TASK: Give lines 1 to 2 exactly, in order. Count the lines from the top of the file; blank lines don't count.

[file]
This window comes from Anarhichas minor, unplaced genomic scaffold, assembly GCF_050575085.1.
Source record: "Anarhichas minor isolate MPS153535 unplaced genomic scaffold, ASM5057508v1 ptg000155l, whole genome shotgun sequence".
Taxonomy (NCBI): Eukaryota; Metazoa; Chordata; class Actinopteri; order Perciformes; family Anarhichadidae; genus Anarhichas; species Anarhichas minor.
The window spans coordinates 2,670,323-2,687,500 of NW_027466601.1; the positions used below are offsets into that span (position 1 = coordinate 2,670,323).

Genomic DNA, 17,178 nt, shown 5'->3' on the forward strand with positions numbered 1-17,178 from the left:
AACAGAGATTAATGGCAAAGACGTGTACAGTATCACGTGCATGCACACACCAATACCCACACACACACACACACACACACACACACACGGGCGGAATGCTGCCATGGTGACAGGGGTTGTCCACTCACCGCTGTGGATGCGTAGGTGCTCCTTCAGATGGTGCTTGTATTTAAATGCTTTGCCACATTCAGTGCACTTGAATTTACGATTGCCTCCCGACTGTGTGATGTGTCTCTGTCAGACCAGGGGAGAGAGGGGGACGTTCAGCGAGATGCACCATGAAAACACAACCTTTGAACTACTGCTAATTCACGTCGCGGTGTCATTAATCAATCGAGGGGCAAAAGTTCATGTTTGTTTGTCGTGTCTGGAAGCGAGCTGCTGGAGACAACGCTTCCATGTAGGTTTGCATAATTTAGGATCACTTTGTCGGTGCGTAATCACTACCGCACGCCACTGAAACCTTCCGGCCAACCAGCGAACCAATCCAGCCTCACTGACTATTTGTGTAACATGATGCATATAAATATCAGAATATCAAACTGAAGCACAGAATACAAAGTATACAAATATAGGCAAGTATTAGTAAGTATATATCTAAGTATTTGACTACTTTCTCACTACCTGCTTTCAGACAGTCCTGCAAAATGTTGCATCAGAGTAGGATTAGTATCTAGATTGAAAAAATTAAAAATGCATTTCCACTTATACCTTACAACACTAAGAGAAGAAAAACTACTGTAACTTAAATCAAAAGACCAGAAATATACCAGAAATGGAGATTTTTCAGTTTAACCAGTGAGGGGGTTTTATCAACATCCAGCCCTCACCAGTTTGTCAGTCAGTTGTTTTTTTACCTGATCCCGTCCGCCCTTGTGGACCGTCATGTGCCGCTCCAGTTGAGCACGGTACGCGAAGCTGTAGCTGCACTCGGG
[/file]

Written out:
This window comes from Anarhichas minor, unplaced genomic scaffold, assembly GCF_050575085.1.
Source record: "Anarhichas minor isolate MPS153535 unplaced genomic scaffold, ASM5057508v1 ptg000155l, whole genome shotgun sequence".